Police: No inconsistencies in Pistorius' account of shooting
PRETORIA, South Africa — A police detective, testifying at Oscar Pistorius' bail hearing Wednesday, said that police have not found anything inconsistent with how the star athlete described his shooting of his girlfriend — a killing that Pistorius says was accidental but which prosecutors call murder.
The second day of the bail hearing in a case that has riveted South Africa and much of the world appeared at first to go against the double-amputee runner, with prosecutor Gerrie Nel saying a witness can testify to hearing “non-stop talking, like shouting” between 2 a.m. and 3 a.m. before the predawn shooting on Valentine's Day.
Pistorius said in an affidavit read in court Tuesday that he and girlfriend Reeva Steenkamp, a 29-year-old model and budding reality TV star, had gone to bed and that when he awoke during the night he detected what he thought was an intruder in the bathroom. He testified that he grabbed his 9 mm pistol and fired into the bathroom door, only to discover later to his horror that Steenkamp was there, mortally wounded.
Under cross-examination by the defense, police Detective Warrant Officer Hilton Botha acknowledged that the witness who allegedly overheard the argument was 600 yards from Pistorius' house, where the shooting occurred.
Later, prosecutor Nel re-questioned Botha, and the detective said the distance was actually much closer.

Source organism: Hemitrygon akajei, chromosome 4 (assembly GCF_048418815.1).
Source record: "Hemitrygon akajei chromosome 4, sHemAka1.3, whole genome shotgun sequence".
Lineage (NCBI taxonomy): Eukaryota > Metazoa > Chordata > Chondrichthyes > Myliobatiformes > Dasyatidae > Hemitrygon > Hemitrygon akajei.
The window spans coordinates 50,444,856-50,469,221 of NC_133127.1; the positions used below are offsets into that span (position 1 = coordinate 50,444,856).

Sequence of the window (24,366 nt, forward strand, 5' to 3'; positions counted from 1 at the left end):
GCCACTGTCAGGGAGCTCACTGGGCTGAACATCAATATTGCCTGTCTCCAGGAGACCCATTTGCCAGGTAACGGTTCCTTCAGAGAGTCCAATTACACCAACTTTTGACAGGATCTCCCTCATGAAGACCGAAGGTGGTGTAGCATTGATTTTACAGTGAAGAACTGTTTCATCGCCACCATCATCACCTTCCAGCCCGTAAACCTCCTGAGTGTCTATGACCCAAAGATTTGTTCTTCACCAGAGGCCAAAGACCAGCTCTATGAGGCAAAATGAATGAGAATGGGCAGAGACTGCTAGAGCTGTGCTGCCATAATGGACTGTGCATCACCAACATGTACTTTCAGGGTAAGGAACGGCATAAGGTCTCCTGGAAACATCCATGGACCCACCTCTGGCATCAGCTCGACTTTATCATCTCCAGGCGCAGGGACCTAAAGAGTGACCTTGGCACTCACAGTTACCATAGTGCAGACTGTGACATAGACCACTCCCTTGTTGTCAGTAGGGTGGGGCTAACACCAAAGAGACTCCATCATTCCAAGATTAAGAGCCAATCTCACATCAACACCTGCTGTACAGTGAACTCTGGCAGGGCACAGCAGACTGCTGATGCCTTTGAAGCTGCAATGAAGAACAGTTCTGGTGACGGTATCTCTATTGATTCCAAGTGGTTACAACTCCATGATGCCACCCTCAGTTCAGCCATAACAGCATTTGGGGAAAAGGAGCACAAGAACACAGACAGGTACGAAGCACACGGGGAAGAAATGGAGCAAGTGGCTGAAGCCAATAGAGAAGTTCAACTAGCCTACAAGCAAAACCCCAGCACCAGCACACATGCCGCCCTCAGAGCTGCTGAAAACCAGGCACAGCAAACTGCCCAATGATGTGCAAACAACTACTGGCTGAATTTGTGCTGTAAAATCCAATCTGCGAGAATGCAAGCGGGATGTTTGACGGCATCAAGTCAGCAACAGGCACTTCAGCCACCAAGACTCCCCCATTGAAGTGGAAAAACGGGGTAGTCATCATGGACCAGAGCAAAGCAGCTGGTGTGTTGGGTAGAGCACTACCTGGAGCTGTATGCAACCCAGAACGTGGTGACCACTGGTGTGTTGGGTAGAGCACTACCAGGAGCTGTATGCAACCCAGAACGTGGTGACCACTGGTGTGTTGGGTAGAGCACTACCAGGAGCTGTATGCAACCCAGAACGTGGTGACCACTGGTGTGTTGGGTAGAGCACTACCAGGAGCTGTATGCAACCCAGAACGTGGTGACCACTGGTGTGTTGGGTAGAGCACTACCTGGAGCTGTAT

Pistorius, the first Paralympian runner to compete at the Olympics, is charged with premeditated murder in the case.
The prosecution attempted to cement its argument that the couple had a shouting match, that Steenkamp fled and locked herself into the toilet and that Pistorius fired four shots through the door, hitting her with three bullets.
Botha added: “I believe that he knew that Reeva was in the bathroom and he shot four shots through the door.”
But asked if the police found anything inconsistent with the version of events presented by Pistorius, Botha responded that they had not.
Botha, who has 24 years' experience as a policeman and 16 as a detective, said the trajectory of the bullets showed the gun was fired pointed down and from a height. Prosecutor Gerrie Nel has said the killing was premeditated because Pistorius took time to put on his prosthetic legs before the shooting. Pistorius' statement Tuesday, however, said that he was on his stumps and feeling vulnerable when he opened fired.
Nel projected a plan of the bedroom and bathroom for the courtroom and argued Pistorius had to walk past his bed to get to the bathroom and could not have done so without realizing the Steenkamp was not in the bed.
“There's no other way of getting there,” Nel said.
Hilton said the holster for the 9 mm pistol was found under the side of the bed on which Steenkamp slept — also implying it would have been impossible for Pistorius to get the gun without realizing that Steenkamp was not in the bed and could have been the person in the bathroom. Pistorius testified Tuesday that the bedroom was pitch dark.
Hilton said Steenkamp was shot in the head over her right ear and in her right elbow and hip, with both joints broken by the impacts.
Defense attorney Barry Roux asked Botha if Steenkamp's body showed “any pattern of defensive wounds,” and the detective said it did not.
Botha said the shots were fired from 5 feet, and that police found three spent cartridges in the bathroom and one in the hallway connecting the bathroom to the bedroom.
Police also found two iPhones in the bathroom and two BlackBerrys in the bedroom, Hilton said, adding that none had been used to phone for help. Pistorius had said that he called the manager of his guarded and gated housing complex and a private paramedic service.